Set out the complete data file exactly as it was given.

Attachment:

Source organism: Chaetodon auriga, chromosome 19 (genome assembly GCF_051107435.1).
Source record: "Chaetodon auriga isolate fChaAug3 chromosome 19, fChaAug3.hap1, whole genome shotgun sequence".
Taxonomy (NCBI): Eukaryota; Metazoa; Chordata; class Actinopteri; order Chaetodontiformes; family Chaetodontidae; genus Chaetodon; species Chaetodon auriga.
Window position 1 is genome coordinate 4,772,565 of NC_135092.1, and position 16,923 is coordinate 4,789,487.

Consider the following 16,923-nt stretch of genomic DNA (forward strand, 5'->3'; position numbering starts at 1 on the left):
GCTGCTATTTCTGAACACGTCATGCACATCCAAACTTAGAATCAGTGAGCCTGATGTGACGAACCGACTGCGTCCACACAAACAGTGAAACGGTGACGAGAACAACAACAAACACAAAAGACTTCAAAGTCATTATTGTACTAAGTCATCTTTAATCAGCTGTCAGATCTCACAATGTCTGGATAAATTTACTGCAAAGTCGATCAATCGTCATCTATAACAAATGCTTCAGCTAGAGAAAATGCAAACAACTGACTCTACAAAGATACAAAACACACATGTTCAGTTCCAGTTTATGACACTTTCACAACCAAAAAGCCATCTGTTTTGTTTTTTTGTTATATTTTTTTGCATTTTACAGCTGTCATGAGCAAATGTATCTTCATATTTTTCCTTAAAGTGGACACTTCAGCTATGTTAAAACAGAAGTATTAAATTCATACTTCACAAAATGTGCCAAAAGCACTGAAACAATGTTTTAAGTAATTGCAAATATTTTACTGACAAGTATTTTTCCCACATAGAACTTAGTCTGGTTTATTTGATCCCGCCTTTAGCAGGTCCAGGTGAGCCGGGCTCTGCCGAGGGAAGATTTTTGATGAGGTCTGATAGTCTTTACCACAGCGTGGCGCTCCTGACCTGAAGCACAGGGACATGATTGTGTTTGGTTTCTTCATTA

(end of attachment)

Source organism: Chaetodon auriga, chromosome 19 (genome assembly GCF_051107435.1).
Source record: "Chaetodon auriga isolate fChaAug3 chromosome 19, fChaAug3.hap1, whole genome shotgun sequence".
Taxonomy (NCBI): Eukaryota; Metazoa; Chordata; class Actinopteri; order Chaetodontiformes; family Chaetodontidae; genus Chaetodon; species Chaetodon auriga.
Window position 1 is genome coordinate 4,772,565 of NC_135092.1, and position 16,923 is coordinate 4,789,487.

Consider the following 16,923-nt stretch of genomic DNA (forward strand, 5'->3'; position numbering starts at 1 on the left):
GCTGCTATTTCTGAACACGTCATGCACATCCAAACTTAGAATCAGTGAGCCTGATGTGACGAACCGACTGCGTCCACACAAACAGTGAAACGGTGACGAGAACAACAACAAACACAAAAGACTTCAAAGTCATTATTGTACTAAGTCATCTTTAATCAGCTGTCAGATCTCACAATGTCTGGATAAATTTACTGCAAAGTCGATCAATCGTCATCTATAACAAATGCTTCAGCTAGAGAAAATGCAAACAACTGACTCTACAAAGATACAAAACACACATGTTCAGTTCCAGTTTATGACACTTTCACAACCAAAAAGCCATCTGTTTTGTTTTTTTGTTATATTTTTTTGCATTTTACAGCTGTCATGAGCAAATGTATCTTCATATTTTTCCTTAAAGTGGACACTTCAGCTATGTTAAAACAGAAGTATTAAATTCATACTTCACAAAATGTGCCAAAAGCACTGAAACAATGTTTTAAGTAATTGCAAATATTTTACTGACAAGTATTTTTCCCACATAGAACTTAGTCTGGTTTATTTGATCCCGCCTTTAGCAGGTCCAGGTGAGCCGGGCTCTGCCGAGGGAAGATTTTTGATGAGGTCTGATAGTCTTTACCACAGCGTGGCGCTCCTGACCTGAAGCACAGGGACATGATTGTGTTTGGTTTCTTCATTA